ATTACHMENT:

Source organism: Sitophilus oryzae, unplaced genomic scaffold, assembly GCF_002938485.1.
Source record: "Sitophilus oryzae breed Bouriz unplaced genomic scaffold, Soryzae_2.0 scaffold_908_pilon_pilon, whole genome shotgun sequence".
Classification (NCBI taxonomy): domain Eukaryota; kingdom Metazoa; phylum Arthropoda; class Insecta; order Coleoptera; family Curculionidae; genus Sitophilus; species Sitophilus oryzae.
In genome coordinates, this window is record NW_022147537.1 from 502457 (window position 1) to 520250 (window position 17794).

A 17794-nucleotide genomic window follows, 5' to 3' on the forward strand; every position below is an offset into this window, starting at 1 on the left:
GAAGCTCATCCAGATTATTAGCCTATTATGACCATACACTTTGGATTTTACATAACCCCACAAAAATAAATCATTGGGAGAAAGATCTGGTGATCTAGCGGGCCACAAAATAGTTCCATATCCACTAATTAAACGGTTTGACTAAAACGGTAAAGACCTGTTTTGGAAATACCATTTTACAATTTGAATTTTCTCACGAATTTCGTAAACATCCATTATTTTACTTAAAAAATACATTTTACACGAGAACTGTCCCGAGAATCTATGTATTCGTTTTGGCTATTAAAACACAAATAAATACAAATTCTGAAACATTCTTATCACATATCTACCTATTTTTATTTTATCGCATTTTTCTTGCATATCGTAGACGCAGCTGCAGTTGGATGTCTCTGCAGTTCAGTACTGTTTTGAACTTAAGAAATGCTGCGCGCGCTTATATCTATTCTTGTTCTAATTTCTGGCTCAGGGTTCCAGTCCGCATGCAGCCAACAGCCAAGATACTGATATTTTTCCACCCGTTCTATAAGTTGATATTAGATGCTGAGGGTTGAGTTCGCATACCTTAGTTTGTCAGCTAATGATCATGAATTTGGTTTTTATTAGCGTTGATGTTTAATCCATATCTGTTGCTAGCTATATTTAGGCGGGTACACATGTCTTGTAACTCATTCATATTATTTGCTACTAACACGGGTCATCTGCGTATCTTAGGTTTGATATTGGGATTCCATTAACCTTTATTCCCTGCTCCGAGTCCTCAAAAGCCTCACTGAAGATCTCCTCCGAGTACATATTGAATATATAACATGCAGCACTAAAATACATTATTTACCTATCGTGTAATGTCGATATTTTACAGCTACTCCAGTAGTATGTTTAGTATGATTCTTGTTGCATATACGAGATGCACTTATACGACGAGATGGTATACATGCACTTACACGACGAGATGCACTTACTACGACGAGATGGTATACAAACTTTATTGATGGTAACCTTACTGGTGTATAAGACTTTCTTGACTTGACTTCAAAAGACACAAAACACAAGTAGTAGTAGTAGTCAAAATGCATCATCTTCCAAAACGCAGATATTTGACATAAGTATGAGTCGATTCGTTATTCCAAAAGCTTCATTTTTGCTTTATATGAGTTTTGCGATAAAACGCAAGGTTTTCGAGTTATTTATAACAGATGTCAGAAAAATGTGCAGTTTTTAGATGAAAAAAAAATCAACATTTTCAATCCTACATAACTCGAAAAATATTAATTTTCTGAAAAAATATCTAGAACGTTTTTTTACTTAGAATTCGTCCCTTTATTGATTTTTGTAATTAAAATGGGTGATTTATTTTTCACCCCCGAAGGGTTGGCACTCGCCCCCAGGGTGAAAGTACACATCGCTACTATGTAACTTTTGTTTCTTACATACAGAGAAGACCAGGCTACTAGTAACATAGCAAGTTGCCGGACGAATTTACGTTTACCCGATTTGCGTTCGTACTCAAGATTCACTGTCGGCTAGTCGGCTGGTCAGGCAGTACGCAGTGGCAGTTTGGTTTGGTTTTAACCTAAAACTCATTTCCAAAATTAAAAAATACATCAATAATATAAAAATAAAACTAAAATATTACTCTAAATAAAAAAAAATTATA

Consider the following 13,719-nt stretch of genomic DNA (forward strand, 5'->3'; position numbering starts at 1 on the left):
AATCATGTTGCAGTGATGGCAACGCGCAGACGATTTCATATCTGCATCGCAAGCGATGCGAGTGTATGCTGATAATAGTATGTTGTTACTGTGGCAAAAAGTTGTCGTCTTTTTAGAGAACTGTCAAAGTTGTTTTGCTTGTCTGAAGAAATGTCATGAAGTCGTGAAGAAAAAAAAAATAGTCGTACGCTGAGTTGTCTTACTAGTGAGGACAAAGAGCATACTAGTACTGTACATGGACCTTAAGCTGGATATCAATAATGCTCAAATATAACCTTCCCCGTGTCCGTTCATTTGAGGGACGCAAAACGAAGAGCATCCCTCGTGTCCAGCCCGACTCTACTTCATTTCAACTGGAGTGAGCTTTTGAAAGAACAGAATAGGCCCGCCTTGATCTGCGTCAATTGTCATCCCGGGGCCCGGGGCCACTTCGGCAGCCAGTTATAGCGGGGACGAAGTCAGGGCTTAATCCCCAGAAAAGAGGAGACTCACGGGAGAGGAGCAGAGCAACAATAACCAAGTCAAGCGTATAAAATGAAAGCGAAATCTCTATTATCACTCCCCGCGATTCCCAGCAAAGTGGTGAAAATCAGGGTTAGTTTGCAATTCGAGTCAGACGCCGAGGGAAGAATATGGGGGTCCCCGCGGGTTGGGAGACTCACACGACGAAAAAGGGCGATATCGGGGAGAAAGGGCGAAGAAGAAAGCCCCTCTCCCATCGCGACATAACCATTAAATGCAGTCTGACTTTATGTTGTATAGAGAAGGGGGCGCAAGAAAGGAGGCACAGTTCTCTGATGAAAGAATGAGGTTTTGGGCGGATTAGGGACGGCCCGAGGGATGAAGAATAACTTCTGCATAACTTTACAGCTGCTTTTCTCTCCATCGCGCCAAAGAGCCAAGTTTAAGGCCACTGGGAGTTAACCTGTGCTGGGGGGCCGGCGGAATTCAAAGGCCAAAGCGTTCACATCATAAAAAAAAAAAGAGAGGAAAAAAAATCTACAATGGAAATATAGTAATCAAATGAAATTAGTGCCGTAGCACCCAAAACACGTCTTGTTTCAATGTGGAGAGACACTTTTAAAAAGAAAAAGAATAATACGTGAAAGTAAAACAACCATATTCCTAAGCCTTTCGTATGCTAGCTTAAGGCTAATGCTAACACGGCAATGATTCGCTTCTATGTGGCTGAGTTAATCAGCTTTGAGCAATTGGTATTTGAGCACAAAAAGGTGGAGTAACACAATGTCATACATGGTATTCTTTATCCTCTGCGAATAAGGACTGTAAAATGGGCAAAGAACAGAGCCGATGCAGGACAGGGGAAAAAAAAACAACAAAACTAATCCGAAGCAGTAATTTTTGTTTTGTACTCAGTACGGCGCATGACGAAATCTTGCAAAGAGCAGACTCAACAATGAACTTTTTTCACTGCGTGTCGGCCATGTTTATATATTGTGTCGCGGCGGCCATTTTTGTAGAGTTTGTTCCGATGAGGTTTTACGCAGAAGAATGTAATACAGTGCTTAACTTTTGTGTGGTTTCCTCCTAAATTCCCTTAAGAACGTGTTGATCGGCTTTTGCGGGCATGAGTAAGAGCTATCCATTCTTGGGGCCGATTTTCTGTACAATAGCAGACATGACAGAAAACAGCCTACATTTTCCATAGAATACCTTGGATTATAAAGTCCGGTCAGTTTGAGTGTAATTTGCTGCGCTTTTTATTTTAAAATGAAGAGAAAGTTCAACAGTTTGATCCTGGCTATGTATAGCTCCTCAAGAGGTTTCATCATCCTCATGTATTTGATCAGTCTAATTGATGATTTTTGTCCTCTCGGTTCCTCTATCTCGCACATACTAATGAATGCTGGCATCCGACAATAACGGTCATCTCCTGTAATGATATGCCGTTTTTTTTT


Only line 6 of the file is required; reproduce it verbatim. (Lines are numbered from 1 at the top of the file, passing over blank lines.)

GAAGCTCATCCAGATTATTAGCCTATTATGACCATACACTTTGGATTTTACATAACCCCACAAAAATAAATCATTGGGAGAAAGATCTGGTGATCTAGCGGGCCACAAAATAGTTCCATATCCACTAATTAAACGGTTTGACTAAAACGGTAAAGACCTGTTTTGGAAATACCATTTTACAATTTGAATTTTCTCACGAATTTCGTAAACATCCATTATTTTACTTAAAAAATACATTTTACACGAGAACTGTCCCGAGAATCTATGTATTCGTTTTGGCTATTAAAACACAAATAAATACAAATTCTGAAACATTCTTATCACATATCTACCTATTTTTATTTTATCGCATTTTTCTTGCATATCGTAGACGCAGCTGCAGTTGGATGTCTCTGCAGTTCAGTACTGTTTTGAACTTAAGAAATGCTGCGCGCGCTTATATCTATTCTTGTTCTAATTTCTGGCTCAGGGTTCCAGTCCGCATGCAGCCAACAGCCAAGATACTGATATTTTTCCACCCGTTCTATAAGTTGATATTAGATGCTGAGGGTTGAGTTCGCATACCTTAGTTTGTCAGCTAATGATCATGAATTTGGTTTTTATTAGCGTTGATGTTTAATCCATATCTGTTGCTAGCTATATTTAGGCGGGTACACATGTCTTGTAACTCATTCATATTATTTGCTACTAACACGGGTCATCTGCGTATCTTAGGTTTGATATTGGGATTCCATTAACCTTTATTCCCTGCTCCGAGTCCTCAAAAGCCTCACTGAAGATCTCCTCCGAGTACATATTGAATATATAACATGCAGCACTAAAATACATTATTTACCTATCGTGTAATGTCGATATTTTACAGCTACTCCAGTAGTATGTTTAGTATGATTCTTGTTGCATATACGAGATGCACTTATACGACGAGATGGTATACATGCACTTACACGACGAGATGCACTTACTACGACGAGATGGTATACAAACTTTATTGATGGTAACCTTACTGGTGTATAAGACTTTCTTGACTTGACTTCAAAAGACACAAAACACAAGTAGTAGTAGTAGTCAAAATGCATCATCTTCCAAAACGCAGATATTTGACATAAGTATGAGTCGATTCGTTATTCCAAAAGCTTCATTTTTGCTTTATATGAGTTTTGCGATAAAACGCAAGGTTTTCGAGTTATTTATAACAGATGTCAGAAAAATGTGCAGTTTTTAGATGAAAAAAAAATCAACATTTTCAATCCTACATAACTCGAAAAATATTAATTTTCTGAAAAAATATCTAGAACGTTTTTTTACTTAGAATTCGTCCCTTTATTGATTTTTGTAATTAAAATGGGTGATTTATTTTTCACCCCCGAAGGGTTGGCACTCGCCCCCAGGGTGAAAGTACACATCGCTACTATGTAACTTTTGTTTCTTACATACAGAGAAGACCAGGCTACTAGTAACATAGCAAGTTGCCGGACGAATTTACGTTTACCCGATTTGCGTTCGTACTCAAGATTCACTGTCGGCTAGTCGGCTGGTCAGGCAGTACGCAGTGGCAGTTTGGTTTGGTTTTAACCTAAAACTCATTTCCAAAATTAAAAAATACATCAATAATATAAAAATAAAACTAAAATATTACTCTAAATAAAAAAAAATTATA